Janet Keyzer, a former UC Davis research coordinator, believes she was fired after she reported violations in her research group’s practices. In response, she is suing the UC regents.
The lawsuit comes after a lengthy 18-month investigation conducted by the University, which concluded that both her and her husband’s 2007 terminations from their positions at UCD were unrelated to her reporting of research improprieties.
Keyzer conducted her research with the Community Oriented Pain-management Exchange (COPE). The organization was created to conduct pain treatment research in California prisons, and was a joint effort between UCD, the California Department of Corrections (CDC) and the Correctional Medicine Network at UCSF.
Keyzer, a registered nurse for over 30 years, had already been a Nurse Research Coordinator with UCD for over nine years when she started work with the COPE in April 2006.
During her time on the COPE project, Keyzer noticed improper use of confidential medical records and protected health information (PHI) of San Quentin patients, as well as interviews conducted without informed consent.
When Keyzer confronted her supervisor about these violations, she and her team were instructed by a supervisor to destroy the paperwork and disregard the improprieties.
Keyzer contacted UCD’s Institutional Review Board (IRB), which is responsible for regulating all research involving human subjects, and discovered that COPE did not have an IRB approval for research. She filed a complaint and was invited to testify for the proceeding IRB investigation.
At roughly the same time of the hearing, Keyzer’s husband was abruptly fired from his job at COPE as an IT specialist. Keyzer believes that her husband’s dismissal was a deliberate punishment for voicing her concern, and an attempt at intimidation to prevent her from speaking at the IRB hearing.
The IRB substantiated Keyzer’s allegations, prompting UCSF to withdraw support for COPE in August 2007. The $5 million dollar grant was subsequently returned to the government, and the research project itself was shut down.
“As an actively licensed registered nurse in California, I am obligated to come forward and do what is necessary to protect my patients,” Keyzer said.
Though other employees from the COPE project were given positions on other long term projects, Keyzer was given two temporary positions of either 12 months or 30 to 90 days. Keyzer declined both offers and was then notified of her termination from her job at UCD.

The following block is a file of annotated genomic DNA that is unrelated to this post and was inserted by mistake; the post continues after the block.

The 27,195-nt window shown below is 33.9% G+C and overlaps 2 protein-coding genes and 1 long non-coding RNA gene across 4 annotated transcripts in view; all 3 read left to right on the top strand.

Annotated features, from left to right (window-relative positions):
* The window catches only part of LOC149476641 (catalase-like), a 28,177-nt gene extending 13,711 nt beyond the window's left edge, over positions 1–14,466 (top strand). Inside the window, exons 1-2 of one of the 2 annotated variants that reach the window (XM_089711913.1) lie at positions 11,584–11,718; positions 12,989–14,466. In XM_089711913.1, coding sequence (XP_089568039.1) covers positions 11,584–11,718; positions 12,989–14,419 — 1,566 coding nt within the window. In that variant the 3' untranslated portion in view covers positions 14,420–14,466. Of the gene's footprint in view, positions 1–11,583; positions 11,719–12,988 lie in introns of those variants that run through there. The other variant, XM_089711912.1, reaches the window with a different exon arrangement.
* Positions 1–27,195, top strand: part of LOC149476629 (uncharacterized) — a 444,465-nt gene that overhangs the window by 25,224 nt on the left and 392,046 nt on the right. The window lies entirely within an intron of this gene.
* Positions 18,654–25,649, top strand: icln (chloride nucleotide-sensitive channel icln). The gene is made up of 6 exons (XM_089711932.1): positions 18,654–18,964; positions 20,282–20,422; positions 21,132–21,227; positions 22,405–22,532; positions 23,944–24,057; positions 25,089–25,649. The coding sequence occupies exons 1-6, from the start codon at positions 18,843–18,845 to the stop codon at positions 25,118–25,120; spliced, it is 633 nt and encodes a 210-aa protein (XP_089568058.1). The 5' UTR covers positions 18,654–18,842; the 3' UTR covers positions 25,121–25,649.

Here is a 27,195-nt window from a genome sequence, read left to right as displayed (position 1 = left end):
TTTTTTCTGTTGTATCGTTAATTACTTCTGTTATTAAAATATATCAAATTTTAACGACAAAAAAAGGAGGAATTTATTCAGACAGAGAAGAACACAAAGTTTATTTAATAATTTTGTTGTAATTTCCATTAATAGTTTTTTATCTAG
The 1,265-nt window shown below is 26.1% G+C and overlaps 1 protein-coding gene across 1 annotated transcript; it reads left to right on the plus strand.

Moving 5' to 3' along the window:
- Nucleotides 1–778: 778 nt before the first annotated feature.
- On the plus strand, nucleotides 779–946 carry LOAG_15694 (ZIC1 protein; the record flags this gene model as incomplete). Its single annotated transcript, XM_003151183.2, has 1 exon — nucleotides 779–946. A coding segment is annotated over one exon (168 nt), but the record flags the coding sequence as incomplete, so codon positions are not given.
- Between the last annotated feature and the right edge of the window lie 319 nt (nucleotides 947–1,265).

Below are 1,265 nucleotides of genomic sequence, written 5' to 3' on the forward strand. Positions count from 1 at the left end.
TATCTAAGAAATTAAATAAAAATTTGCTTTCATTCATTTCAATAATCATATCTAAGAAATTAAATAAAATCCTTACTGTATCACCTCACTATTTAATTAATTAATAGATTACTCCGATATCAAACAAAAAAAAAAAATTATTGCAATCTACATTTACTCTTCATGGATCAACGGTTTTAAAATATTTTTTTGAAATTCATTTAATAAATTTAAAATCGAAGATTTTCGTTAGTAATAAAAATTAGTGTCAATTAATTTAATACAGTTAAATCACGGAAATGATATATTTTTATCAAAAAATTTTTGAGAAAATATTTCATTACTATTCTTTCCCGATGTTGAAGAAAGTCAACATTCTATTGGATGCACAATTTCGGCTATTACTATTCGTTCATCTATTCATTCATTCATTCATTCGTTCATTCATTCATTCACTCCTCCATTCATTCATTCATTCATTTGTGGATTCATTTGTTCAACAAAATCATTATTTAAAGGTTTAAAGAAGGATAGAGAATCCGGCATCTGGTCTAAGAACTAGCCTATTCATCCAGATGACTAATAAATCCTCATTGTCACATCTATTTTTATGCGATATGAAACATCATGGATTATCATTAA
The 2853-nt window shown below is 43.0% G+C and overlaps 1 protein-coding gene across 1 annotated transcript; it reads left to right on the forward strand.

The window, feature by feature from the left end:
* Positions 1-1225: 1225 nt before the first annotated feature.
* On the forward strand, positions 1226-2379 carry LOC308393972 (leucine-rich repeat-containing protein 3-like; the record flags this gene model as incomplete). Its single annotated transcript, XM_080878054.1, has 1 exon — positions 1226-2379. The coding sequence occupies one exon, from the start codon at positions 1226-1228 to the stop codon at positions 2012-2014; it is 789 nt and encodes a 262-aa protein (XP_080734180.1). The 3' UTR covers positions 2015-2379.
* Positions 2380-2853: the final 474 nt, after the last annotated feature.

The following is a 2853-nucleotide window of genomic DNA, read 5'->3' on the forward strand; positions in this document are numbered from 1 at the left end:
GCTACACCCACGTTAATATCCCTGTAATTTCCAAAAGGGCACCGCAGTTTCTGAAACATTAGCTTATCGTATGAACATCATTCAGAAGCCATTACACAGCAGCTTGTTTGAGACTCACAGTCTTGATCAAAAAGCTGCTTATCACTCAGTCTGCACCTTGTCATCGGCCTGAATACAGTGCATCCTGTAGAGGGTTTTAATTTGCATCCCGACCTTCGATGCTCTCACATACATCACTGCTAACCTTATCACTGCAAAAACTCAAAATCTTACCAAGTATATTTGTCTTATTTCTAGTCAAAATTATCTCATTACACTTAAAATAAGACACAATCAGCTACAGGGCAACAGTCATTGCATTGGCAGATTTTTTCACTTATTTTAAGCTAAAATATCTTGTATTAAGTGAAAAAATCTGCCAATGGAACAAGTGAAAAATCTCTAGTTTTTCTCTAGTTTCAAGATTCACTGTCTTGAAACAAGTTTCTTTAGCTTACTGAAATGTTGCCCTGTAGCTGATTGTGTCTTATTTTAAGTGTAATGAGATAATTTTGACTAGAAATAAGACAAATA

“The bottom line is that had Janet Keyzer not blown the whistle, she would still be employed there,” said Mary-Alice Coleman, Keyzer’s attorney. “They could have held her off, gave her some sort of recognition saying this is what people should do when you uncover something improper.“
UCD Associate Vice President of Communications Lynn Tiereney stated that UC is not allowed to comment on Keyzer’s personal matters, however she points out that the positions Keyzer was offered were indeed the only ones available at the time.
Keyzer subsequently filed a Whistleblower Retaliation Claim against UCD in January 2008 that led to the 18-month investigation, which found that Keyzer and her husband’s terminations were not related to her IRB testimony.
Keyzer’s experience with whistleblower retaliation at UCD has not gone unnoticed. Keyzer testified on May 5 of this year before the Senate Judiciary Committee on Senator Leland Yee’s SB 219, currently on the governor’s desk. The bill would force the UC Regents to be more accountable for whistleblower retaliation complaints.
“The current process at UC does not work,” Keyzer said during the hearing. “It creates a dysfunctional culture of cover-up and it encourages people not to come forward and not tell the truth for fear of retaliation.“
In response, Tiereney emphasized that the UC system never attempted to cover the case up.
“Overall, we encourage people to come forward with reports of wrong-doing in all cases,” Tiereny said. “Our posture is one that encourages students to come forward. We do not support retaliation. We support openness.“
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